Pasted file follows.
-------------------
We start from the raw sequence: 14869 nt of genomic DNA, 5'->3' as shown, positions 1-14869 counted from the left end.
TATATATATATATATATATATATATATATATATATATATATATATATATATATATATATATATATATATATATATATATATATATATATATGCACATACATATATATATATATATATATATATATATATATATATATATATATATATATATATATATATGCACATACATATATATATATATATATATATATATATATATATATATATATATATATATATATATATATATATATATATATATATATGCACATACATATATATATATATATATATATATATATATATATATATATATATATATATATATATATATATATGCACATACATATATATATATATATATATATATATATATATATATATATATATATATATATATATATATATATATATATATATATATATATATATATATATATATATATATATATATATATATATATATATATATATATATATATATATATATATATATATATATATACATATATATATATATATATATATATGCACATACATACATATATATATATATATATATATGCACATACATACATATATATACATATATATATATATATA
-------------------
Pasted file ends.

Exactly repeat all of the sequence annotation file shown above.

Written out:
We start from the raw sequence: 14869 nt of genomic DNA, 5'->3' as shown, positions 1-14869 counted from the left end.
TATATATATATATATATATATATATATATATATATATATATATATATATATATATATATATATATATATATATATATATATATATATATATGCACATACATATATATATATATATATATATATATATATATATATATATATATATATATATATATATATGCACATACATATATATATATATATATATATATATATATATATATATATATATATATATATATATATATATATATATATATATATATGCACATACATATATATATATATATATATATATATATATATATATATATATATATATATATATATATATATATGCACATACATATATATATATATATATATATATATATATATATATATATATATATATATATATATATATATATATATATATATATATATATATATATATATATATATATATATATATATATATATATATATATATATATATATATATATATATATATATATATATATACATATATATATATATATATATATATGCACATACATACATATATATATATATATATATATGCACATACATACATATATATACATATATATATATATATA